How to own more than 7 chickens?

Discussion in 'Local Chicken Laws & Ordinances' started by applelover, Nov 1, 2018.

  1. applelover

    applelover Hatching

    Nov 1, 2018
    I'm new to chicken stuff. It seems like most towns have a regulation that you can own upto 7 hens. But I'm wondering, what if I like chickens, have enough space at my house, and want more, how can I own more than 7 chickens?
    BlueBaby and penny1960 like this.
  2. oldhenlikesdogs

    oldhenlikesdogs Waiting on a Fresh Garden Salad

    Jul 16, 2015
    central Wisconsin
    Unfortunately if there are rules on how many chickens you can have I would follow them. Otherwise you could get your chickens removed. If you want to keep more than move somewhere it isn't an issue and you can keep all you want.
  3. penny1960

    penny1960 Going back to La La Land

    Dec 29, 2015
    Mossyrock, WA
    Have to agree with old hen here, You do not say where you live or how land you have ?
    have you read the ordinances for where you live?
    oldhenlikesdogs likes this.
  4. OldEnglishGameBantam33

    OldEnglishGameBantam33 Free Ranging

    Oct 15, 2018
    My Coop
    Bantams count as half a chicken! (lol, just kidding)
  5. moniquem

    moniquem Crowing

    Feb 3, 2013
    You should start with about 4, see how it goes. Hot summers, cold winters, predator proofing and finances can be challenging when keeping chickens. I got my first little flock of 4 this spring. We have survived the hot summer, no ones been picked off by a predator and now we are coming into winter so I'm gonna see how it all goes for a year. If after a whole year I still love it and all is well then I will add a few more chickens.
  6. Chick-N-Daddy

    Chick-N-Daddy Songster

    Well, I'm probably wrong but a female chick isn't technically a hen until point of lay - it is a pullet, same way that a male chick isn't a rooster but a cockerel. So, 7 hens (i.e. @ point of lay) and as many chicks as you want. If you kept hatching and culling / consuming you could keep quite a few chickens, but only 7 hens.

    Good luck with that, BTW!

    Alternately, how about keeping a bunch of quail in the garage / basement / bathroom / closet / shed?
    Egg - Static likes this.
  7. rosemarythyme

    rosemarythyme Crowing

    Jul 3, 2016
    Pac NW
    My Coop
    In many towns/cities, 3 is the max, so 7 isn't a bad number to be allowed to have. I happened to start with 3 and have 7 right now.

    Generally restrictions loosen in unincoporated areas and with larger lot sizes, so if you're serious about having a big flock and would consider moving in the future, looking for areas with favorable zoning is the way to go. I only have county ordinances, and sit on acreage, so I have very little restriction when it comes to poultry/fowl.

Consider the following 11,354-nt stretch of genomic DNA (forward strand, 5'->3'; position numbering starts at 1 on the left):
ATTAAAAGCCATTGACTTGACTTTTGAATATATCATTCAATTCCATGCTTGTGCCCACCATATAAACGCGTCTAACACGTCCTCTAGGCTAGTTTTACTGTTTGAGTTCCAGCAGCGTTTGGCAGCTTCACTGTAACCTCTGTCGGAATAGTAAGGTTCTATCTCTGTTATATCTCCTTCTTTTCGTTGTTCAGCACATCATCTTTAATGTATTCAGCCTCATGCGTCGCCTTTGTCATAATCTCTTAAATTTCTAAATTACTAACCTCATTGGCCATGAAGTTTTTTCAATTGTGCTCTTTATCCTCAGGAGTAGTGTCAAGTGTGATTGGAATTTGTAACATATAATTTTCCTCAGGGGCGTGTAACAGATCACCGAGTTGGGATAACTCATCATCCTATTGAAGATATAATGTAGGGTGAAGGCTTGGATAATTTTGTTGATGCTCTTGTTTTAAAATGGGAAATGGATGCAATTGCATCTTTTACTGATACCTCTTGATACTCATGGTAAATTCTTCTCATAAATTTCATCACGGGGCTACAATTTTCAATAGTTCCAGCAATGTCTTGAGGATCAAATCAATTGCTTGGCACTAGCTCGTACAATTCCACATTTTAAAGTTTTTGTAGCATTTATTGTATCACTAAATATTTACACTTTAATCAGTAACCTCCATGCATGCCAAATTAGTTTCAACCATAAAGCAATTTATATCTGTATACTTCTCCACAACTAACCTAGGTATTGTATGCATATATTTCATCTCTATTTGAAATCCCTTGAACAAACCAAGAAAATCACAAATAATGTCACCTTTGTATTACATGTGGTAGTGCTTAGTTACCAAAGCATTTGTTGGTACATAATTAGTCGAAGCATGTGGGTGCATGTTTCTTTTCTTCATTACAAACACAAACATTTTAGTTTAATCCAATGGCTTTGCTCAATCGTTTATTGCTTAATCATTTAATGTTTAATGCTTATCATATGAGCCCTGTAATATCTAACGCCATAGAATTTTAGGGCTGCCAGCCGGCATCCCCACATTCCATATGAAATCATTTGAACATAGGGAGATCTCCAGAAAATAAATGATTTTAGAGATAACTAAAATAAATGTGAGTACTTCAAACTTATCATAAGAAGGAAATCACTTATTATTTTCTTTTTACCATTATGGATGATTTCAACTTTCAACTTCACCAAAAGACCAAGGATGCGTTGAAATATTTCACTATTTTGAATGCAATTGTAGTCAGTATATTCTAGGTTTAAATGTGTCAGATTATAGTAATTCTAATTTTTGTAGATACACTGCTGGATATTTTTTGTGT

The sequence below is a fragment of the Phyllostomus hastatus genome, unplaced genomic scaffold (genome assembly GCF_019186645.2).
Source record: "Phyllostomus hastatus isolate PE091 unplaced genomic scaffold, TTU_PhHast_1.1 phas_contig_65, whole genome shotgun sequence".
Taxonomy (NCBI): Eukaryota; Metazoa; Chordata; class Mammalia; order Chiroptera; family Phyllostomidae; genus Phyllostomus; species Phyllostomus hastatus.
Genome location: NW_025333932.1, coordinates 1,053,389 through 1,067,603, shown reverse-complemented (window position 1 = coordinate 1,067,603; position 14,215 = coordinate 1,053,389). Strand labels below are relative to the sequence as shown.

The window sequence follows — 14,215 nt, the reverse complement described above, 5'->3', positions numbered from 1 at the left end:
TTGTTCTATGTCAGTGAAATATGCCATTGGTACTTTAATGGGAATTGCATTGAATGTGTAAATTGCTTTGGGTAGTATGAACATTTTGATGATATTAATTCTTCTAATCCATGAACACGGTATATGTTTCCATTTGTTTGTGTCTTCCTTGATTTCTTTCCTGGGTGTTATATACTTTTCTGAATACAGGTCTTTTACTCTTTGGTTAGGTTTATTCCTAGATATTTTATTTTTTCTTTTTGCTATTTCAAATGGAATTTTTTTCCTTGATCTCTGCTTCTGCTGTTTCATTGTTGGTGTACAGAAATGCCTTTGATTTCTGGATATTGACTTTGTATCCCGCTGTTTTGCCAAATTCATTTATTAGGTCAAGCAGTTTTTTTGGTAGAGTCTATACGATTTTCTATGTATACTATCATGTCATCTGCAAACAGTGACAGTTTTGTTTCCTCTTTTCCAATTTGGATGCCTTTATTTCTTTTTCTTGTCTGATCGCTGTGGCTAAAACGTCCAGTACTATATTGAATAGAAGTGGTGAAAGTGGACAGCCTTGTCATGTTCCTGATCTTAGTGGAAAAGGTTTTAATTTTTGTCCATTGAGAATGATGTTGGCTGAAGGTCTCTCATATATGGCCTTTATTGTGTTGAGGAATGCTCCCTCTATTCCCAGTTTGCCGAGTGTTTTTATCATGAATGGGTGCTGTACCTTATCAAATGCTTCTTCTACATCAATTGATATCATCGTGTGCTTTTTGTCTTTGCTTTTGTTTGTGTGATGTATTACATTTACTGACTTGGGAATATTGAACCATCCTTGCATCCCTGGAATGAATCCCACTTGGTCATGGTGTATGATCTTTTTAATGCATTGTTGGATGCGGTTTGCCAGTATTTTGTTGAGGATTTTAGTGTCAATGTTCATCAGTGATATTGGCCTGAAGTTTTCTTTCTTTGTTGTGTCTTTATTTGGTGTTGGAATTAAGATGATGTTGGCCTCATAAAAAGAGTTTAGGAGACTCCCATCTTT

8. applelover

    applelover Hatching

    Nov 1, 2018
    I'm in massachusetts now, actually going to move soon, and was trying to see where was chicken-friendly. I was also considering moving out of state too. Any feedback on that would be appreciated.

    Is there some way to just call myself a farm, but just an extremely small farm, so I could have more hens
    JimnRuth likes this.
  9. rosemarythyme

    rosemarythyme Crowing

    Jul 3, 2016
    Pac NW
    My Coop
    It doesn't matter if you call it a farm if you live in an area that's zoned residential only, it's residential. It does not change your zoning and you'd run into more problems trying to register as a business if that use is not allowed by zoning.

    If animals (and lots of them) are a high priority for you, aim for a lot that's zoned agricultural, or rural, residential-agricultural, something like that. That should give you more freedom. If working with a realtor, do not take their word for it, check with the city/county to make absolutely sure that the lot you want is zoned for your needs AND that the zoning includes clear allowance for animals.
    BlueBaby and KDOGG331 like this.
  10. KDOGG331

    KDOGG331 Enabler

    Jan 18, 2008
    Where in Massachusetts are you? I am in Massachusetts too on the South Shore and a lot of towns here are right to farm towns with little or minimal restrictions as far as I know. You could always move here. :) that said, I haven't really looked into the rules in other towns besides my own so I'm not 100% sure there's no limit, I would look into it yourself, but I'm pretty sure. Although I've also heard some say that right to farm only applies to people with at least 5 acres and that make a certain amount of money each year from the farm but I am not sure if that is true or not. I don't think so but idk. It might be statewide. Some towns are using that to impose more restrictions I think. But anyway, the South Shore is a great place to live :) you could also move to New Hampshire. I think they are a little more relaxed there and no income tax or sales tax or really any tax except I think property but even that's cheap

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